How to get a job as a NASA flight controller

Written by Bob McCormick on 9/21/2006 07:40:00 PM

Due to somewhat popular demand, I've decided to post this.

These are the most common steps it takes to get a job as a NASA flight controller in Houston (i.e., for NASA human space flight). The amount of time it takes to become certified is a function of the organization's needs and your capabilities. What I've listed here is the basic path for flight controller certification.

1. Study well in High School and College. Your emphasis should most likely be in Science and Mathematics, as these provide the best foundation for working at NASA and in Aeronautics in general. However, you should also strive for a well-rounded education: English, Foreign Languages, and Humanities-based course work is also vital, and also should be studied well.

2. If you are not one, become a US citizen. Yeah, I know this isn’t as easy as it sounds. Nevertheless, you likely will not be hired to work in Mission Control in Houston. The only exception is if you work for an International Partner for the International Space Station (Russia, Japan, Canada, or one of the European Space Agency member countries) - and then, only in a limited capacity (i.e., to positions assigned for those Partners or as liaisons to control centers in the other Partner countries.

3. When in college, obtain a degree in something that correleates to a position in Mission Control. (Here's a link that describes all the positions.) This generally means that you should major in Engineering, but several other areas (Mathematics, Physics, Chemistry, Computer Science) are acceptable for many positions. Some positions are suited for specific areas (examples: Pre-Med), but most of the others will work with an Engineering or science degree program. It's possible to get a flight controller position without an Engineering/Science degree, and several have, but they are generally rare.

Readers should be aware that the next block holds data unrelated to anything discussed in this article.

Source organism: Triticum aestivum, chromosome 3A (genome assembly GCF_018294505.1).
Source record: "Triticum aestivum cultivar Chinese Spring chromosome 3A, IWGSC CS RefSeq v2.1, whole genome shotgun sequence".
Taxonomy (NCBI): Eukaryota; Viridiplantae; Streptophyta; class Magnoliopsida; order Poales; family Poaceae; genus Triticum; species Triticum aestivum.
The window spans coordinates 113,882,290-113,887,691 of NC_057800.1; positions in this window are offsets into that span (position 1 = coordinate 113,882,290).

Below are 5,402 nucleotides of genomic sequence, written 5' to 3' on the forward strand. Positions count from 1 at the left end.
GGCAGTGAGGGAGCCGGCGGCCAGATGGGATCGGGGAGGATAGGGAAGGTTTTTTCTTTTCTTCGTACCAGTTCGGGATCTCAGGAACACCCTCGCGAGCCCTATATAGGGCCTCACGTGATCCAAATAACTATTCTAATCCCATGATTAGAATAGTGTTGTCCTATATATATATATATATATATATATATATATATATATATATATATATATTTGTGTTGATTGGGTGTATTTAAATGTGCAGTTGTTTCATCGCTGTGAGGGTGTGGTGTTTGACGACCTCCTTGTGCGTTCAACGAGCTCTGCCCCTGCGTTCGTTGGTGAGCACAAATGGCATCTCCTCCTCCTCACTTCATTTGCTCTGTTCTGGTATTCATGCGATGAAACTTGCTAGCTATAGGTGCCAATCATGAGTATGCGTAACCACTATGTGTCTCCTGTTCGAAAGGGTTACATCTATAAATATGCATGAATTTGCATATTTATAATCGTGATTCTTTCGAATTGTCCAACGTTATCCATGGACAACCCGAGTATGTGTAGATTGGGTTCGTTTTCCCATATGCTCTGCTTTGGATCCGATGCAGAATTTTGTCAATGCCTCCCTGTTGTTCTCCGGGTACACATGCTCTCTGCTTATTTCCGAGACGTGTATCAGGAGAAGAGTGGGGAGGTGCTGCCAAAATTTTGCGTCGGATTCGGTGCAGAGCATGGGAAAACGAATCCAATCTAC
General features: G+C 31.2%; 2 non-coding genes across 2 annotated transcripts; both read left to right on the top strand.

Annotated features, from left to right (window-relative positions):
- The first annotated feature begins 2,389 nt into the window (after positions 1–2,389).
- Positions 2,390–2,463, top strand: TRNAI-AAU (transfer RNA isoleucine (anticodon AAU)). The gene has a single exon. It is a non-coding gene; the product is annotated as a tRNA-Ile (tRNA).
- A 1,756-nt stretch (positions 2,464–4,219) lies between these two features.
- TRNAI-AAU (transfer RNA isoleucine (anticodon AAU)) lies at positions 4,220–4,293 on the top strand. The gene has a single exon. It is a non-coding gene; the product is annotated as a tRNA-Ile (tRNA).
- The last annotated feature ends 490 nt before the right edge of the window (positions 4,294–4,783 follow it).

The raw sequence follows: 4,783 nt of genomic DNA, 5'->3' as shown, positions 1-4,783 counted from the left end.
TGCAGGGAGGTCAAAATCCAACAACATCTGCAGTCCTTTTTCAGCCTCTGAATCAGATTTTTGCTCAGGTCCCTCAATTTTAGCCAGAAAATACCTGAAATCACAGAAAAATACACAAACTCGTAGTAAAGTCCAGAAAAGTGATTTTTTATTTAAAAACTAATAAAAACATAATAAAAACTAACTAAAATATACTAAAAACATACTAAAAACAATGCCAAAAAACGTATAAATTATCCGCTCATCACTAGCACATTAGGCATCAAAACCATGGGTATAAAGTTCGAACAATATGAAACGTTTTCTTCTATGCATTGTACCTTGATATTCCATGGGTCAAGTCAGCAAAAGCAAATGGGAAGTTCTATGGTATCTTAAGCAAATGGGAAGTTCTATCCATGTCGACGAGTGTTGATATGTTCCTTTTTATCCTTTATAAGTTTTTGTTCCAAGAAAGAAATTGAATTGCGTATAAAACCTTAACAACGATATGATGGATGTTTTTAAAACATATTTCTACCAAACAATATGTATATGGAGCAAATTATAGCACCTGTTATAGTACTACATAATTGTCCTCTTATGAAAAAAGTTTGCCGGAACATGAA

Note 1: For Engineering, your degree needs to come from an accredited school. (Don't get too cheap - your career depends on getting this right.)

Note 2: Technology degrees are not Engineering degrees (even "Engineering Technology" degrees). If they were, then there would be no need to offer the two different types of degrees.

4. Actually get the degree. And by all means, do not come close to getting it and miss it by a class or two, then whine about how "all the people with Engineering degrees get the good jobs and I don't". If you're that close to finishing, just finish - stop trying to imply that the last few courses don't matter (and then attempt to build a career around that).

5. Apply to the organizations that are responsible for providing mission controllers. Currently, this includes NASA as well as several NASA contractors - the United Space Alliance, Barrios Technology, Cimarron (GC), and Wyle Labs (BME/Surgeon). Indicate that you wish to work in mission control. Your ability to be hired is dependent on your track record in college, and the needs of the organization. (Note that most of the organization knows it has openings that are generally tied to the Fiscal Year, which starts in October.) The organizations needs will drive your schedule to determine your certification as a flight controller.